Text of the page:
What is social security and where did it originate? The Social Security Act was signed by FDR on August 14, 1935, taxes were collected for the first time in January 1937, and regular benefits started in January of 1940. Originally, under the 1935 law, Social Security was meant to work as a Retirement Program for the primary worker. Survivors benefits, benefits for spouses and children, were added in 1939; and in 1956 disability benefits were added.
Social Security or Public Pensions have helped a lot of people stay out of poverty over the decades. For example, the United States, Canada, UK, Australia, Netherlands, Sweden, Switzerland, and Chile have some of the best public pensions in the world. In those countries, the average poverty level is 12% of the population. When finding the average for the other 163 countries whose pensions aren’t as good, their reported poverty level average jumps to 27% of the population that are living at or below poverty levels. In 2017 the Federal Poverty Level in America for a family of two is $16,240. So, while working in your prime might seem like an easy mark to stay above, in reality after being in retirement for 10-20 years, $16,240 might be harder to earn than expected. So there really is something about public pensions that help people stay above poverty, because the average monthly benefit for retired workers in 2016 was $1,360 per month – which is $16,320 annually. An article from the International Monetary Fund (IMF) states that poverty rates among people who are 65 and over would be much higher even in advanced economies if they did not have public pensions, such as social security.
So, what is the current status of Social Security and can we depend on it going forward? According to the Social Security website, benefits are expected to be payable in full until 2037, when the trust fund reserves are projected to become exhausted. At that point, benefits will need to be paid by continuing tax revenues, which should cover about 76% of the scheduled benefits. So without changes to tax laws or rates, there is a chance that after 2037 people might not be able to receive their full benefits. Also, the date of 2037 is based on moderate spending. A high cost alternative shows that funds might run out sooner. Another statistic from the IMF article titled “Pension Shock” shows that the cost of pensions are increasing rapidly, and are now near 9% of GDP, up from about 4.25% in 1970. So while there is a great history of Social Security providing benefits to retirees, or disabled people, there is uncertainty in the future of the system to continue to provide the necessary benefits to stay above poverty levels. So, what can we do?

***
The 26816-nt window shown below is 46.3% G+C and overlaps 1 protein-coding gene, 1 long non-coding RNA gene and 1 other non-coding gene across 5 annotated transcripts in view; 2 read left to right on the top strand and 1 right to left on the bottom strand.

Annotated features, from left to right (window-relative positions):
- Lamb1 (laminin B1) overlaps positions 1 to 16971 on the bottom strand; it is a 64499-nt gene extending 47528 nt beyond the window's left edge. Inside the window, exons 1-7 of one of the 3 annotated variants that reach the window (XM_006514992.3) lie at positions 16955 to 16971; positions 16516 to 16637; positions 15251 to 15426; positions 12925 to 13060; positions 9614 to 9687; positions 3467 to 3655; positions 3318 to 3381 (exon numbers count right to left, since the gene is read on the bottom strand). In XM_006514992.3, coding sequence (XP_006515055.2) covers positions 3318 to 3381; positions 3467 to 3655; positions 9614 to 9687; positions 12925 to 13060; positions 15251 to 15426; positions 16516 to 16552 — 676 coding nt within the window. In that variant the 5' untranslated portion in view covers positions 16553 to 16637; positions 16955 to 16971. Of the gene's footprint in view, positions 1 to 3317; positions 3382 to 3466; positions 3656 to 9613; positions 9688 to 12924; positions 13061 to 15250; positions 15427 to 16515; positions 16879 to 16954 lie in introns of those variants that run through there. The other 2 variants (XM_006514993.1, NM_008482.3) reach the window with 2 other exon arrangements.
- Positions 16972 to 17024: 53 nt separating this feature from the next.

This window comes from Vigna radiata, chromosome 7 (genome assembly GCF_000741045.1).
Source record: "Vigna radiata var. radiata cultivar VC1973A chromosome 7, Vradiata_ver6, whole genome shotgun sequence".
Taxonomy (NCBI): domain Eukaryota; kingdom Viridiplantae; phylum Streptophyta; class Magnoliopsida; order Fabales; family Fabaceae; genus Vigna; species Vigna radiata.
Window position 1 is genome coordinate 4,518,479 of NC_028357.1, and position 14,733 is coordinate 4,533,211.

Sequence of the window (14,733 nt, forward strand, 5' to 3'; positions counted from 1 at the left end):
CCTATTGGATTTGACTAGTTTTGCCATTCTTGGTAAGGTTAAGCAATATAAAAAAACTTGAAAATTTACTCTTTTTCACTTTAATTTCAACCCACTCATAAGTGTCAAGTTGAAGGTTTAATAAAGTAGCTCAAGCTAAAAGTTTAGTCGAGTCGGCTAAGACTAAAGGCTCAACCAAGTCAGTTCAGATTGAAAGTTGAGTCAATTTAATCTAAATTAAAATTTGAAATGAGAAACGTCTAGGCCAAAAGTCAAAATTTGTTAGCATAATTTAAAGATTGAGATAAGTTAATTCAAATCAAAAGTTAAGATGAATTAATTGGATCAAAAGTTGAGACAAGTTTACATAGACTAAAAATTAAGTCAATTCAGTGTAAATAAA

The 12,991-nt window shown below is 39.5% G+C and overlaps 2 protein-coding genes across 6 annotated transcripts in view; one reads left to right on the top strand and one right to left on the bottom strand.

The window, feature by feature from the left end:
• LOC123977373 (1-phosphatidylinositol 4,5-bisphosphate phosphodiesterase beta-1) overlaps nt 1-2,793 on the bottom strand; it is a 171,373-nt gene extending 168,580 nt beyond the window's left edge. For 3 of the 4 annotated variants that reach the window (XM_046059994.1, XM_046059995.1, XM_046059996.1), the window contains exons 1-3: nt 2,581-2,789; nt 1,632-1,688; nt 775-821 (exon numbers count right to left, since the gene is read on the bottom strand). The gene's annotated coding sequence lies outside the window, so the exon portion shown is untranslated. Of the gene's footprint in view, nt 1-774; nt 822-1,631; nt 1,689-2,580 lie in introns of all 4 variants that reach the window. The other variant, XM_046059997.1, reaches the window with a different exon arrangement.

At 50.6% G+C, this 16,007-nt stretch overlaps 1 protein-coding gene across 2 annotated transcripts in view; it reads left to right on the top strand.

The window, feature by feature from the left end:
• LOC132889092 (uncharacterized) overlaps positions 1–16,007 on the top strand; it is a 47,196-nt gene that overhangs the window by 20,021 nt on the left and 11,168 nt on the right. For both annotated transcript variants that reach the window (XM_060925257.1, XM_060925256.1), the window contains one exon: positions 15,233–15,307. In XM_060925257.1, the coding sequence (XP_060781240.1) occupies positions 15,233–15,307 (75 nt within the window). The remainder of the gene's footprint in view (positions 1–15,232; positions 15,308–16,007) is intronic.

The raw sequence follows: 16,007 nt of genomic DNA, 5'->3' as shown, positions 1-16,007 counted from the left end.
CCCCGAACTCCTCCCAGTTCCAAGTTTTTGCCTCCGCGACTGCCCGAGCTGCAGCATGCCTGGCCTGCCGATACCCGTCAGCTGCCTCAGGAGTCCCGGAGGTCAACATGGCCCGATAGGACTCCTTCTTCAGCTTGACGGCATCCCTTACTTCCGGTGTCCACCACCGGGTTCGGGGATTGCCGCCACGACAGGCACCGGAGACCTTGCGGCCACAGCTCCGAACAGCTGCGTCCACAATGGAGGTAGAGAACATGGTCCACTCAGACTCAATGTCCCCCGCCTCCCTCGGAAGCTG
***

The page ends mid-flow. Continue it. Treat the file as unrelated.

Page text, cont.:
According to the IMF article there are two options. One is to work longer. They have a graph which shows that people born from 1950-69 should work an average 2 years longer past retirement, people born 1970-89 should work around 4 years longer, and people born from 1990-2009 should work around 5 years longer on average. According to the article, that can close half of the gap. The other half can be recovered through saving more. It says that people born between 1950-69 should be saving an additional 1% of their income. People born from 1970-89 should be saving 4% more, while people born between 1990-2009 save an additional 6.5% of their income. Those figures were based off a person having continuous and stable earning over their careers. Also, that number is based on people taking that money and investing it so that it would earn a return. It cannot just sit in an account earning nothing.
So, going forward it will be that much more critical to save money, and invest it well. Also, we must teach the future generations about good money management and the importance of financial literacy, because the public pension which has worked as a safety net in the past might not always be there in its present form.